This story includes spoilers for Last Woman Standing by Amy Gentry.
Have you ever fantasized about blackmailing a rapist or knocking the daylights out of someone who has hurt you? Revenge fantasies and female rage are as old as human beings, though the latter has only recently begun receiving some much-needed positive attention from books such as Soraya Chemaly’s Rage Becomes Her: The Power of Women’s Anger and Rebecca Traister’s Good and Mad: The Revolutionary Power of Women’s Anger. These books shed light on the emotion women have been taught to suppress, and thinkpieces have popped up in mainstream media outlets like the New York Times and Elle that give voice to a phenomenon that has long simmered.
Of course, women have every right to be angry—and have for centuries—and the dawn of the #MeToo movement, the election of a sexual predator into America’s highest office, and the revelations of harassment and abuse by powerful men in the entertainment industries have all helped women’s rage reach a critical mass. Silence and obedience have given way to a deep well of anger; thus the complex work of dismantling a central tenet of patriarchal culture—shame—has begun in earnest. But one doesn’t need to look further than the recent appointment of Brett Kavanaugh to the Supreme Court or Jacqueline Dixon being charged with murder in Alabama for fatally shooting her abusive husband, to see that women still don’t receive fair trials—in actual court or the court of public opinion. As a culture, are we fully invested in seeking justice for women who have suffered at the hands of men?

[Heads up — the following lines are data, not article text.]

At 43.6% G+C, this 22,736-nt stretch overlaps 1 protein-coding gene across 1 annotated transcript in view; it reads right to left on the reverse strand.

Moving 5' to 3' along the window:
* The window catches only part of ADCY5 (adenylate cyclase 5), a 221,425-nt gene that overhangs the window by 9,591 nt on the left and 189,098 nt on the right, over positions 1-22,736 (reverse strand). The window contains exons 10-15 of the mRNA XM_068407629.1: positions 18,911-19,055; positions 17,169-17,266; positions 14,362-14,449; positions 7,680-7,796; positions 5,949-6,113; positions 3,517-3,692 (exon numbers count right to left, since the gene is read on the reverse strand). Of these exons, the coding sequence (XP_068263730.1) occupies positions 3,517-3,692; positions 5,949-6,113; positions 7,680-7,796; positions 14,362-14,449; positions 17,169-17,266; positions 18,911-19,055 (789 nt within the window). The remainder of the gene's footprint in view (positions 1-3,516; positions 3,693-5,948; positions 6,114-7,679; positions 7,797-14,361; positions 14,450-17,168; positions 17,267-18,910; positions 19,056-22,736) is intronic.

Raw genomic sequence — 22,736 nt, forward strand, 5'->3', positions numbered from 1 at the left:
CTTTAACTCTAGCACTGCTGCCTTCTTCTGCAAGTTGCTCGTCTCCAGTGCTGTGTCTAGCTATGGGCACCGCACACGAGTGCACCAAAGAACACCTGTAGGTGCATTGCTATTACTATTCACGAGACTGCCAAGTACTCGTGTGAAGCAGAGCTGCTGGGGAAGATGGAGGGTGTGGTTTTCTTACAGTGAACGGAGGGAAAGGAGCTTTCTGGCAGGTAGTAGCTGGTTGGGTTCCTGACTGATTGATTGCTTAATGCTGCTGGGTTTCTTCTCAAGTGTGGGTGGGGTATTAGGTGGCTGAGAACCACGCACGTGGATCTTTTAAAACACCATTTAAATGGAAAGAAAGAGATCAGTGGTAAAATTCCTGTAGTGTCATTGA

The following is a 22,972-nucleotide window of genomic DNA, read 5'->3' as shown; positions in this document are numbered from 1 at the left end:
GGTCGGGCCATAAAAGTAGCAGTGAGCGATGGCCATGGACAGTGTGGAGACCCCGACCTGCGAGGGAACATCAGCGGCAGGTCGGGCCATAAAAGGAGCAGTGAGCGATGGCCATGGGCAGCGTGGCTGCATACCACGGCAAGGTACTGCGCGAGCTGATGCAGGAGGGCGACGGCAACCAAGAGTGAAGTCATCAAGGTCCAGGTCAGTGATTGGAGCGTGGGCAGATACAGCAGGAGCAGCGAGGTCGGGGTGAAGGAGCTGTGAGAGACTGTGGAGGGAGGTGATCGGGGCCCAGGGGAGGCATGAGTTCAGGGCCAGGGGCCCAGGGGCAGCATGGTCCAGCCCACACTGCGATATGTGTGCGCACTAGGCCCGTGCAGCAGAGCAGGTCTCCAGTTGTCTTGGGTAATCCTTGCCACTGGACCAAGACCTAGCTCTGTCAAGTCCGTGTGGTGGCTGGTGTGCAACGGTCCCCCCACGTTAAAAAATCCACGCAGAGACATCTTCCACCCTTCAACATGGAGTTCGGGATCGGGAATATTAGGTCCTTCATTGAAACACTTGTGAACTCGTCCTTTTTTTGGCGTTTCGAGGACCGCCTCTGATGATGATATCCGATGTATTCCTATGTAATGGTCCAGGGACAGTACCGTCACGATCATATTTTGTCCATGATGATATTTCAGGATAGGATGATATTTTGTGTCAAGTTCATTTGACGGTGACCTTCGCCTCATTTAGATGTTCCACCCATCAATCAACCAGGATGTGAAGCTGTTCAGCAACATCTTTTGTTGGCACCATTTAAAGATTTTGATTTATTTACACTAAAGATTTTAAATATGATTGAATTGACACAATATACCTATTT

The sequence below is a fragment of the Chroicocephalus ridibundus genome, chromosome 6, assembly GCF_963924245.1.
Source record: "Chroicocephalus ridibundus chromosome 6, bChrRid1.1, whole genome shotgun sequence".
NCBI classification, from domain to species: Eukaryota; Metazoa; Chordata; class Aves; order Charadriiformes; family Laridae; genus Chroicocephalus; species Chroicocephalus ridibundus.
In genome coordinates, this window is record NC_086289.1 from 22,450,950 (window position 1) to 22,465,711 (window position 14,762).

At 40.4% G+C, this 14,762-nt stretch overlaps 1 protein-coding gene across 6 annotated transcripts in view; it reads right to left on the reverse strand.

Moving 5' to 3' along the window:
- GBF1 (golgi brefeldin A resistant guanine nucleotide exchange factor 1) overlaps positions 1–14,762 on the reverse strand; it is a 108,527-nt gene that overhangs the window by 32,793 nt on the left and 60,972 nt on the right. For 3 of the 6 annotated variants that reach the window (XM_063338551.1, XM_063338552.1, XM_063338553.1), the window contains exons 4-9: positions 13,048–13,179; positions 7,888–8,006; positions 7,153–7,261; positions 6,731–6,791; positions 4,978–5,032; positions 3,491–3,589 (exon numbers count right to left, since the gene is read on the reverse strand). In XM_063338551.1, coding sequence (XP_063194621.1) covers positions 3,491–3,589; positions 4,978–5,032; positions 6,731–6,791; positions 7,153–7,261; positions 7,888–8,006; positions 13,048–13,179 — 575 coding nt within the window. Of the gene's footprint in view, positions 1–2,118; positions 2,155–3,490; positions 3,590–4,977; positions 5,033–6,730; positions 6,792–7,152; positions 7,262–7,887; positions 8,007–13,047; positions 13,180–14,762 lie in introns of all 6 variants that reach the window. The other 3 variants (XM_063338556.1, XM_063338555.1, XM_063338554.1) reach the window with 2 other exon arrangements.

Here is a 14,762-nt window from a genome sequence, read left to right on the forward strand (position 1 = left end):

The narrator of Amy Gentry’s timely new novel, Last Woman Standing—Dana Diaz, a self-described short, stacked, Latina stand-up comic—would certainly say no. Gentry began writing the book “before the #MeToo tidal wave,” and though she’d heard rumors about predatory men in the stand-up scene, she was “unaware of some of the worst offenses by famous comics.” Dana’s career has been punctuated by violence that’s painted as depressingly common; she’s been raped, drugged, and groped, and understands each violation as “a dirty joke with me as the punch line.” But she muddles through, sticking to “safe” jokes about her hometown and her body, and hoping for a big break.
Last Woman Standing opens with Dana hovering in a place of denial, telling herself—as women often do—that “nothing happened,” and pushing away the past in order to survive. She doesn’t see an alternative until she meets Amanda Dorn, a striking blond computer programmer with an intriguing proposition: to enact revenge on the men who have abused her, Dana, and other women. As the two women establish an uneasy alliance based on shared experiences with “guys like that,” Dana finds herself unable to say no to helping Amanda. And with Amanda’s influence, as well as a borrowed blond wig, Dana finds a voice for her rage and takes the comedy world—and herself—by storm with her aggressive, provocative alter ego, Betty. Betty is “pretty and ugly…pure, terrifying, amoral and animalistic… She made earrings out of real ears. She drank out of the toilet. She thought a manicure was a cure for men…”